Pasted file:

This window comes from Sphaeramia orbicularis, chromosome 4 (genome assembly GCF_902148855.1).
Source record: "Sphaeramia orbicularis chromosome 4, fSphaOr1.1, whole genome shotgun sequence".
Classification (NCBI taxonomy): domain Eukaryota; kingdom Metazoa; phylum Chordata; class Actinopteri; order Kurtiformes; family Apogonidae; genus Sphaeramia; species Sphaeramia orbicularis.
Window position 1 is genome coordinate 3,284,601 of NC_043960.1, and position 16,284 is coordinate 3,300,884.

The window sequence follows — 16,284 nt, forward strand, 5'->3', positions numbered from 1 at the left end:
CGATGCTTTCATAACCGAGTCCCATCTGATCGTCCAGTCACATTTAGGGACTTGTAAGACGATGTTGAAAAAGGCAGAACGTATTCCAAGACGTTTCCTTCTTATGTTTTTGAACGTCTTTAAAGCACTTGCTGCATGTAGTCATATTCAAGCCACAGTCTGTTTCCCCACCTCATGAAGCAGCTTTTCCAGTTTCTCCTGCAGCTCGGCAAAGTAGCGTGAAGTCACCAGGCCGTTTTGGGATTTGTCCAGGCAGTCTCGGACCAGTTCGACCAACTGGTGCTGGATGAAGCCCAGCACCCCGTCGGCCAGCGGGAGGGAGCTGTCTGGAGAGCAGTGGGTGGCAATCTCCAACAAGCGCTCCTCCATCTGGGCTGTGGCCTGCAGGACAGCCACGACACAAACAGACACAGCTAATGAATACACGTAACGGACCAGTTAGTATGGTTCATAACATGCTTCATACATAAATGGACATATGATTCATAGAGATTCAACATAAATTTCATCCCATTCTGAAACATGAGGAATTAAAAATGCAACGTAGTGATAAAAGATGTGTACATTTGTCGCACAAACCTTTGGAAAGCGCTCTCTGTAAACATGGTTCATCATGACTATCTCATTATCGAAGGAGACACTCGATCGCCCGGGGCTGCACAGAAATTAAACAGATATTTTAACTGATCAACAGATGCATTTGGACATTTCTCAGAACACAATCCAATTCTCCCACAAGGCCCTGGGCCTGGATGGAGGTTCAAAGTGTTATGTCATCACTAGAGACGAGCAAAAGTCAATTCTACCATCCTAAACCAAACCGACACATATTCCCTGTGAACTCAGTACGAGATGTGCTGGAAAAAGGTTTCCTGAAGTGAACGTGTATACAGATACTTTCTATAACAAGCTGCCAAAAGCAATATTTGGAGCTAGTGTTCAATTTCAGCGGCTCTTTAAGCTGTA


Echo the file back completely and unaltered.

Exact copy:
This window comes from Sphaeramia orbicularis, chromosome 4 (genome assembly GCF_902148855.1).
Source record: "Sphaeramia orbicularis chromosome 4, fSphaOr1.1, whole genome shotgun sequence".
Classification (NCBI taxonomy): domain Eukaryota; kingdom Metazoa; phylum Chordata; class Actinopteri; order Kurtiformes; family Apogonidae; genus Sphaeramia; species Sphaeramia orbicularis.
Window position 1 is genome coordinate 3,284,601 of NC_043960.1, and position 16,284 is coordinate 3,300,884.

The window sequence follows — 16,284 nt, forward strand, 5'->3', positions numbered from 1 at the left end:
CGATGCTTTCATAACCGAGTCCCATCTGATCGTCCAGTCACATTTAGGGACTTGTAAGACGATGTTGAAAAAGGCAGAACGTATTCCAAGACGTTTCCTTCTTATGTTTTTGAACGTCTTTAAAGCACTTGCTGCATGTAGTCATATTCAAGCCACAGTCTGTTTCCCCACCTCATGAAGCAGCTTTTCCAGTTTCTCCTGCAGCTCGGCAAAGTAGCGTGAAGTCACCAGGCCGTTTTGGGATTTGTCCAGGCAGTCTCGGACCAGTTCGACCAACTGGTGCTGGATGAAGCCCAGCACCCCGTCGGCCAGCGGGAGGGAGCTGTCTGGAGAGCAGTGGGTGGCAATCTCCAACAAGCGCTCCTCCATCTGGGCTGTGGCCTGCAGGACAGCCACGACACAAACAGACACAGCTAATGAATACACGTAACGGACCAGTTAGTATGGTTCATAACATGCTTCATACATAAATGGACATATGATTCATAGAGATTCAACATAAATTTCATCCCATTCTGAAACATGAGGAATTAAAAATGCAACGTAGTGATAAAAGATGTGTACATTTGTCGCACAAACCTTTGGAAAGCGCTCTCTGTAAACATGGTTCATCATGACTATCTCATTATCGAAGGAGACACTCGATCGCCCGGGGCTGCACAGAAATTAAACAGATATTTTAACTGATCAACAGATGCATTTGGACATTTCTCAGAACACAATCCAATTCTCCCACAAGGCCCTGGGCCTGGATGGAGGTTCAAAGTGTTATGTCATCACTAGAGACGAGCAAAAGTCAATTCTACCATCCTAAACCAAACCGACACATATTCCCTGTGAACTCAGTACGAGATGTGCTGGAAAAAGGTTTCCTGAAGTGAACGTGTATACAGATACTTTCTATAACAAGCTGCCAAAAGCAATATTTGGAGCTAGTGTTCAATTTCAGCGGCTCTTTAAGCTGTA